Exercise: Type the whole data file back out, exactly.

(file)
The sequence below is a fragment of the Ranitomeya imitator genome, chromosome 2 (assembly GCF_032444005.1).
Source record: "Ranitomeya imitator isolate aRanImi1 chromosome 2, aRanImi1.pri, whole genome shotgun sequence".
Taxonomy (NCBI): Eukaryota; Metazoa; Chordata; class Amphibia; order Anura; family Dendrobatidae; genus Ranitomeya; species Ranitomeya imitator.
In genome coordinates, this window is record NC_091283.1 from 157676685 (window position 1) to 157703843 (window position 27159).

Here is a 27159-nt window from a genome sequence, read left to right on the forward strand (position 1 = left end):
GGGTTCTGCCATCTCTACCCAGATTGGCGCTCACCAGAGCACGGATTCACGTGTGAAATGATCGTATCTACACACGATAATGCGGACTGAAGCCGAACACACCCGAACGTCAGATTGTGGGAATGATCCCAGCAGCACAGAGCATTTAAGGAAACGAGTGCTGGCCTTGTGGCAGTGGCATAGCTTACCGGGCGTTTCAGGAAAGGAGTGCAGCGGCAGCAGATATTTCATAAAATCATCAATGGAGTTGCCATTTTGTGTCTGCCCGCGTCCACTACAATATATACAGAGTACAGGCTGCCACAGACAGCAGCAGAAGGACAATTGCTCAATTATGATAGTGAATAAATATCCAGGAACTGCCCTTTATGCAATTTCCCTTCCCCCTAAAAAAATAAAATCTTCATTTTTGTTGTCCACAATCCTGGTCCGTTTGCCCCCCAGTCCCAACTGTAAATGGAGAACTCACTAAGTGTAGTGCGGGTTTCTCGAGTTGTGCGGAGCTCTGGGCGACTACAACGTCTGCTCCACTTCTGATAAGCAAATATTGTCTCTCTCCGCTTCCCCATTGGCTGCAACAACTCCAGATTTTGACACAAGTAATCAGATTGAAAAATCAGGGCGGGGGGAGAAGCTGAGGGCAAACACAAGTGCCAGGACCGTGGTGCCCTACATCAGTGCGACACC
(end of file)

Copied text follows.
The sequence below is a fragment of the Ranitomeya imitator genome, chromosome 2 (assembly GCF_032444005.1).
Source record: "Ranitomeya imitator isolate aRanImi1 chromosome 2, aRanImi1.pri, whole genome shotgun sequence".
Taxonomy (NCBI): Eukaryota; Metazoa; Chordata; class Amphibia; order Anura; family Dendrobatidae; genus Ranitomeya; species Ranitomeya imitator.
In genome coordinates, this window is record NC_091283.1 from 157676685 (window position 1) to 157703843 (window position 27159).

Here is a 27159-nt window from a genome sequence, read left to right on the forward strand (position 1 = left end):
GGGTTCTGCCATCTCTACCCAGATTGGCGCTCACCAGAGCACGGATTCACGTGTGAAATGATCGTATCTACACACGATAATGCGGACTGAAGCCGAACACACCCGAACGTCAGATTGTGGGAATGATCCCAGCAGCACAGAGCATTTAAGGAAACGAGTGCTGGCCTTGTGGCAGTGGCATAGCTTACCGGGCGTTTCAGGAAAGGAGTGCAGCGGCAGCAGATATTTCATAAAATCATCAATGGAGTTGCCATTTTGTGTCTGCCCGCGTCCACTACAATATATACAGAGTACAGGCTGCCACAGACAGCAGCAGAAGGACAATTGCTCAATTATGATAGTGAATAAATATCCAGGAACTGCCCTTTATGCAATTTCCCTTCCCCCTAAAAAAATAAAATCTTCATTTTTGTTGTCCACAATCCTGGTCCGTTTGCCCCCCAGTCCCAACTGTAAATGGAGAACTCACTAAGTGTAGTGCGGGTTTCTCGAGTTGTGCGGAGCTCTGGGCGACTACAACGTCTGCTCCACTTCTGATAAGCAAATATTGTCTCTCTCCGCTTCCCCATTGGCTGCAACAACTCCAGATTTTGACACAAGTAATCAGATTGAAAAATCAGGGCGGGGGGAGAAGCTGAGGGCAAACACAAGTGCCAGGACCGTGGTGCCCTACATCAGTGCGACACC